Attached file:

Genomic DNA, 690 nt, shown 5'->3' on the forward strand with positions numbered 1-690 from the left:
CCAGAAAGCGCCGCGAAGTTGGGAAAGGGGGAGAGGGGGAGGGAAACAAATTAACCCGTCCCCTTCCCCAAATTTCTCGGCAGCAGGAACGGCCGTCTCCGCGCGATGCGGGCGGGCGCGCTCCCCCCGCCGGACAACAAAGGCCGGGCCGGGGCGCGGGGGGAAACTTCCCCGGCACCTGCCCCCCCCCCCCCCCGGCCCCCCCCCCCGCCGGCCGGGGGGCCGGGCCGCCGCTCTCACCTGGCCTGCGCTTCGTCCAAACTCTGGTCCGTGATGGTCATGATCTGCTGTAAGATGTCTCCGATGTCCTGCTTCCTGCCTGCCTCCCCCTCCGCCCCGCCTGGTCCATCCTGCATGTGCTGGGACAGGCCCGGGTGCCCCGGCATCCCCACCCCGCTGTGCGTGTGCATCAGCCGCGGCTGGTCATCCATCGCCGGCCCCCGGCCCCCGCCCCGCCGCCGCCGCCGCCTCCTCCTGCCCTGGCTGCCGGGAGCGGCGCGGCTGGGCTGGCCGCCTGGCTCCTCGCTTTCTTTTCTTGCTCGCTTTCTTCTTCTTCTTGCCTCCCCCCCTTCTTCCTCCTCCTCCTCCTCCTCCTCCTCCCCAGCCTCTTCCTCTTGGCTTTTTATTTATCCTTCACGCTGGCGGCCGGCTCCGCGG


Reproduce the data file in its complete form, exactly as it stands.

Genomic DNA, 690 nt, shown 5'->3' on the forward strand with positions numbered 1-690 from the left:
CCAGAAAGCGCCGCGAAGTTGGGAAAGGGGGAGAGGGGGAGGGAAACAAATTAACCCGTCCCCTTCCCCAAATTTCTCGGCAGCAGGAACGGCCGTCTCCGCGCGATGCGGGCGGGCGCGCTCCCCCCGCCGGACAACAAAGGCCGGGCCGGGGCGCGGGGGGAAACTTCCCCGGCACCTGCCCCCCCCCCCCCCCGGCCCCCCCCCCCGCCGGCCGGGGGGCCGGGCCGCCGCTCTCACCTGGCCTGCGCTTCGTCCAAACTCTGGTCCGTGATGGTCATGATCTGCTGTAAGATGTCTCCGATGTCCTGCTTCCTGCCTGCCTCCCCCTCCGCCCCGCCTGGTCCATCCTGCATGTGCTGGGACAGGCCCGGGTGCCCCGGCATCCCCACCCCGCTGTGCGTGTGCATCAGCCGCGGCTGGTCATCCATCGCCGGCCCCCGGCCCCCGCCCCGCCGCCGCCGCCGCCTCCTCCTGCCCTGGCTGCCGGGAGCGGCGCGGCTGGGCTGGCCGCCTGGCTCCTCGCTTTCTTTTCTTGCTCGCTTTCTTCTTCTTCTTGCCTCCCCCCCTTCTTCCTCCTCCTCCTCCTCCTCCTCCTCCCCAGCCTCTTCCTCTTGGCTTTTTATTTATCCTTCACGCTGGCGGCCGGCTCCGCGG